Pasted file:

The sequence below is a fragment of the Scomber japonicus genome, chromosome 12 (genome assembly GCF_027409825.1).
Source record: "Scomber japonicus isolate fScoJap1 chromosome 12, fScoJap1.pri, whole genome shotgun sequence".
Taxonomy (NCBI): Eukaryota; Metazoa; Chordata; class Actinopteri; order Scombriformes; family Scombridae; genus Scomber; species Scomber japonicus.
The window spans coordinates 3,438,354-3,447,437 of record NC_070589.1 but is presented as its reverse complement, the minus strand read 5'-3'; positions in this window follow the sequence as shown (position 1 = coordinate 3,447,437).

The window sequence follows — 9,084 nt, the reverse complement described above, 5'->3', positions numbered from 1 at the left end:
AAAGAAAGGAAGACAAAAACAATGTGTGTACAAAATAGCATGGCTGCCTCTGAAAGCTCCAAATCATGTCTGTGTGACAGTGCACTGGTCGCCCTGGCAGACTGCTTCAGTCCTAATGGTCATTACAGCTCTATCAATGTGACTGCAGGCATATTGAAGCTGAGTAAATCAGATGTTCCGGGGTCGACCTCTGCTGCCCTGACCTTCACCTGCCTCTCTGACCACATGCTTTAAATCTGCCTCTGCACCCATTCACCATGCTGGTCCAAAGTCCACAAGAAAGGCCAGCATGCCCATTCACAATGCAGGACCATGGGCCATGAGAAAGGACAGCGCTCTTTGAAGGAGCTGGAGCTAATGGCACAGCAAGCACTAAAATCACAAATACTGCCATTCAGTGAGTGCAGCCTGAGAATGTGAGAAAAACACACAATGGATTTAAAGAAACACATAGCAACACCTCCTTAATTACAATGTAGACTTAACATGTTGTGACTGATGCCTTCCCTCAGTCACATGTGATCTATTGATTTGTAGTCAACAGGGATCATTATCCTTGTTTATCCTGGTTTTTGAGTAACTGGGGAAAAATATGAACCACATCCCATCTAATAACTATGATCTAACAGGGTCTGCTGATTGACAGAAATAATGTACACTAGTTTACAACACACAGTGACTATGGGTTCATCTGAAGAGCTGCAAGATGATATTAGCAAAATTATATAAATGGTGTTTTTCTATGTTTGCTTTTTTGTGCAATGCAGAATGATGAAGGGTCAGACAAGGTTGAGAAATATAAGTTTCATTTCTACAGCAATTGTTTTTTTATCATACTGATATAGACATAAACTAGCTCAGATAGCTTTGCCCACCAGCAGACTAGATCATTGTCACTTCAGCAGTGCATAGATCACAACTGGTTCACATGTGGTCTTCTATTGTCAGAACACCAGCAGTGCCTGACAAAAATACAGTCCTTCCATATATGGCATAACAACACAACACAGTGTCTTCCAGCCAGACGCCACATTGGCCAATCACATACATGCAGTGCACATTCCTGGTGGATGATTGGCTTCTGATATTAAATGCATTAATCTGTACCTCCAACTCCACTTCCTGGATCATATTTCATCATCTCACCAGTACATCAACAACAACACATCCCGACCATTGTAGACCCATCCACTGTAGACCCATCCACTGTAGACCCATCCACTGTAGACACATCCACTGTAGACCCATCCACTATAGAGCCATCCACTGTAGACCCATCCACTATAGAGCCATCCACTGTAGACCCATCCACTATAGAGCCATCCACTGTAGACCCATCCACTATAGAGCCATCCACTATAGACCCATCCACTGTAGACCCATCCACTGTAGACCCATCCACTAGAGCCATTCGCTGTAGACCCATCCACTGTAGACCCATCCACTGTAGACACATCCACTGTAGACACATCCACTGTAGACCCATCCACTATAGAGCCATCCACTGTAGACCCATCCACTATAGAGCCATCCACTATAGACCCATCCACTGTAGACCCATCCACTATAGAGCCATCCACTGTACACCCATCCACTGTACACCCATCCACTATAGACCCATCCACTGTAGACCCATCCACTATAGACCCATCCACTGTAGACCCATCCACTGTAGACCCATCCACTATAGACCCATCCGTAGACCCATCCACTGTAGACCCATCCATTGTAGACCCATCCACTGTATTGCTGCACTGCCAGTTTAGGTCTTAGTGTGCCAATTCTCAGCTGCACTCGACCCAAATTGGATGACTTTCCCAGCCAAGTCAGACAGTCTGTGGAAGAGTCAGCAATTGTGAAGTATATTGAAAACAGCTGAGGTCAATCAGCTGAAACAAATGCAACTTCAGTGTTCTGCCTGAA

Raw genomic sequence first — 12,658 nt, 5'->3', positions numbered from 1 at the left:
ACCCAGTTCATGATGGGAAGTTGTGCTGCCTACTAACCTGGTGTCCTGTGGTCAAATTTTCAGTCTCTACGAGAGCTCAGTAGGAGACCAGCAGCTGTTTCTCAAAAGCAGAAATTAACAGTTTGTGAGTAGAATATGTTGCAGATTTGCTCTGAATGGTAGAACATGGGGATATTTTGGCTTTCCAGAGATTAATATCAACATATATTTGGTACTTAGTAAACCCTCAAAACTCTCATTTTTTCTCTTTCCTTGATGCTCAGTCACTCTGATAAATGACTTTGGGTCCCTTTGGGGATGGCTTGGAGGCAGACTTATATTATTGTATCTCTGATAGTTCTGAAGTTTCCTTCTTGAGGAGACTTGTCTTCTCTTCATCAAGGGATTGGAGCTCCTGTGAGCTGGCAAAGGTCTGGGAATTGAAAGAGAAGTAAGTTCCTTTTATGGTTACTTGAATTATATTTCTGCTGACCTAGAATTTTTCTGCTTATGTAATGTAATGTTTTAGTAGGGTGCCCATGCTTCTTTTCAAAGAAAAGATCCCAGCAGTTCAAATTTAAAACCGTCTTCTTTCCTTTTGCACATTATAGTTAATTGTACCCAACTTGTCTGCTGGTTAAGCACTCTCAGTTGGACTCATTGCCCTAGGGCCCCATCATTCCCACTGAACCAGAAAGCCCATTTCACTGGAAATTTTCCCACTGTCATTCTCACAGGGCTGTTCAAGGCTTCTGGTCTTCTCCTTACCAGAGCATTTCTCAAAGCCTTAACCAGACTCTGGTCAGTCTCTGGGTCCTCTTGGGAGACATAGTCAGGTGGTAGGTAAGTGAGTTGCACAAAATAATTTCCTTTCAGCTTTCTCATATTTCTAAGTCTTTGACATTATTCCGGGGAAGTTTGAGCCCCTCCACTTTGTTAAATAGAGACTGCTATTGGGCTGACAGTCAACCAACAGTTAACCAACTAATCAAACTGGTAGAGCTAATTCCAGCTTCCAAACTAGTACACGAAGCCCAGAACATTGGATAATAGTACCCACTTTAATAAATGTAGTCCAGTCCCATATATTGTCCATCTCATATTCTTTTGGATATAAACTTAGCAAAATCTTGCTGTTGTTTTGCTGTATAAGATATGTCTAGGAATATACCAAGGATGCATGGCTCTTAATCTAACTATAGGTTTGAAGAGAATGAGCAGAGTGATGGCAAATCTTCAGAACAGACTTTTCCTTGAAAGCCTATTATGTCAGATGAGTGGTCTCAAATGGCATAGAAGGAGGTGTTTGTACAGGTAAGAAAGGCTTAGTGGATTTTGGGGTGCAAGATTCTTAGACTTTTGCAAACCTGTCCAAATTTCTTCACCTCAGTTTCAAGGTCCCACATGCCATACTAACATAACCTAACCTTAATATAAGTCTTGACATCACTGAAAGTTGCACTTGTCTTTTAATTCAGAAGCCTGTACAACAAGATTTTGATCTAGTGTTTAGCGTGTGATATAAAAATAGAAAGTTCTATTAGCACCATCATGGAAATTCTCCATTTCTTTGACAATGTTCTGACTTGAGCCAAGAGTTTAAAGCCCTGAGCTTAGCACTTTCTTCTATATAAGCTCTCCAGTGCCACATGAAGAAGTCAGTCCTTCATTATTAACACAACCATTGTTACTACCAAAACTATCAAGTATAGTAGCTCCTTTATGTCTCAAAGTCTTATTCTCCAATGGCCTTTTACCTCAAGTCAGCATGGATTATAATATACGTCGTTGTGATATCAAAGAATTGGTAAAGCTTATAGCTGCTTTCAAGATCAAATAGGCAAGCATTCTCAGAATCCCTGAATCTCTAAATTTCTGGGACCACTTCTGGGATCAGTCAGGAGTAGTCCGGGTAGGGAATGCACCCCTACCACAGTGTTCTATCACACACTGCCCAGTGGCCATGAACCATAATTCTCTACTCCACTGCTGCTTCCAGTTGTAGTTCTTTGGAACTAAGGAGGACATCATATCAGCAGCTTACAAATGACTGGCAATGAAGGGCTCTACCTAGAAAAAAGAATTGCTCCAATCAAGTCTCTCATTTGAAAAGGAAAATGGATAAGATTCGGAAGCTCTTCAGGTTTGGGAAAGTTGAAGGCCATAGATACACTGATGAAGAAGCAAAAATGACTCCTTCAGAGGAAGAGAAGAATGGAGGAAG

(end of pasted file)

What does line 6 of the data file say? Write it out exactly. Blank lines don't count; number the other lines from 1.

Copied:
AAAGAAAGGAAGACAAAAACAATGTGTGTACAAAATAGCATGGCTGCCTCTGAAAGCTCCAAATCATGTCTGTGTGACAGTGCACTGGTCGCCCTGGCAGACTGCTTCAGTCCTAATGGTCATTACAGCTCTATCAATGTGACTGCAGGCATATTGAAGCTGAGTAAATCAGATGTTCCGGGGTCGACCTCTGCTGCCCTGACCTTCACCTGCCTCTCTGACCACATGCTTTAAATCTGCCTCTGCACCCATTCACCATGCTGGTCCAAAGTCCACAAGAAAGGCCAGCATGCCCATTCACAATGCAGGACCATGGGCCATGAGAAAGGACAGCGCTCTTTGAAGGAGCTGGAGCTAATGGCACAGCAAGCACTAAAATCACAAATACTGCCATTCAGTGAGTGCAGCCTGAGAATGTGAGAAAAACACACAATGGATTTAAAGAAACACATAGCAACACCTCCTTAATTACAATGTAGACTTAACATGTTGTGACTGATGCCTTCCCTCAGTCACATGTGATCTATTGATTTGTAGTCAACAGGGATCATTATCCTTGTTTATCCTGGTTTTTGAGTAACTGGGGAAAAATATGAACCACATCCCATCTAATAACTATGATCTAACAGGGTCTGCTGATTGACAGAAATAATGTACACTAGTTTACAACACACAGTGACTATGGGTTCATCTGAAGAGCTGCAAGATGATATTAGCAAAATTATATAAATGGTGTTTTTCTATGTTTGCTTTTTTGTGCAATGCAGAATGATGAAGGGTCAGACAAGGTTGAGAAATATAAGTTTCATTTCTACAGCAATTGTTTTTTTATCATACTGATATAGACATAAACTAGCTCAGATAGCTTTGCCCACCAGCAGACTAGATCATTGTCACTTCAGCAGTGCATAGATCACAACTGGTTCACATGTGGTCTTCTATTGTCAGAACACCAGCAGTGCCTGACAAAAATACAGTCCTTCCATATATGGCATAACAACACAACACAGTGTCTTCCAGCCAGACGCCACATTGGCCAATCACATACATGCAGTGCACATTCCTGGTGGATGATTGGCTTCTGATATTAAATGCATTAATCTGTACCTCCAACTCCACTTCCTGGATCATATTTCATCATCTCACCAGTACATCAACAACAACACATCCCGACCATTGTAGACCCATCCACTGTAGACCCATCCACTGTAGACCCATCCACTGTAGACACATCCACTGTAGACCCATCCACTATAGAGCCATCCACTGTAGACCCATCCACTATAGAGCCATCCACTGTAGACCCATCCACTATAGAGCCATCCACTGTAGACCCATCCACTATAGAGCCATCCACTATAGACCCATCCACTGTAGACCCATCCACTGTAGACCCATCCACTAGAGCCATTCGCTGTAGACCCATCCACTGTAGACCCATCCACTGTAGACACATCCACTGTAGACACATCCACTGTAGACCCATCCACTATAGAGCCATCCACTGTAGACCCATCCACTATAGAGCCATCCACTATAGACCCATCCACTGTAGACCCATCCACTATAGAGCCATCCACTGTACACCCATCCACTGTACACCCATCCACTATAGACCCATCCACTGTAGACCCATCCACTATAGACCCATCCACTGTAGACCCATCCACTGTAGACCCATCCACTATAGACCCATCCGTAGACCCATCCACTGTAGACCCATCCATTGTAGACCCATCCACTGTATTGCTGCACTGCCAGTTTAGGTCTTAGTGTGCCAATTCTCAGCTGCACTCGACCCAAATTGGATGACTTTCCCAGCCAAGTCAGACAGTCTGTGGAAGAGTCAGCAATTGTGAAGTATATTGAAAACAGCTGAGGTCAATCAGCTGAAACAAATGCAACTTCAGTGTTCTGCCTGAA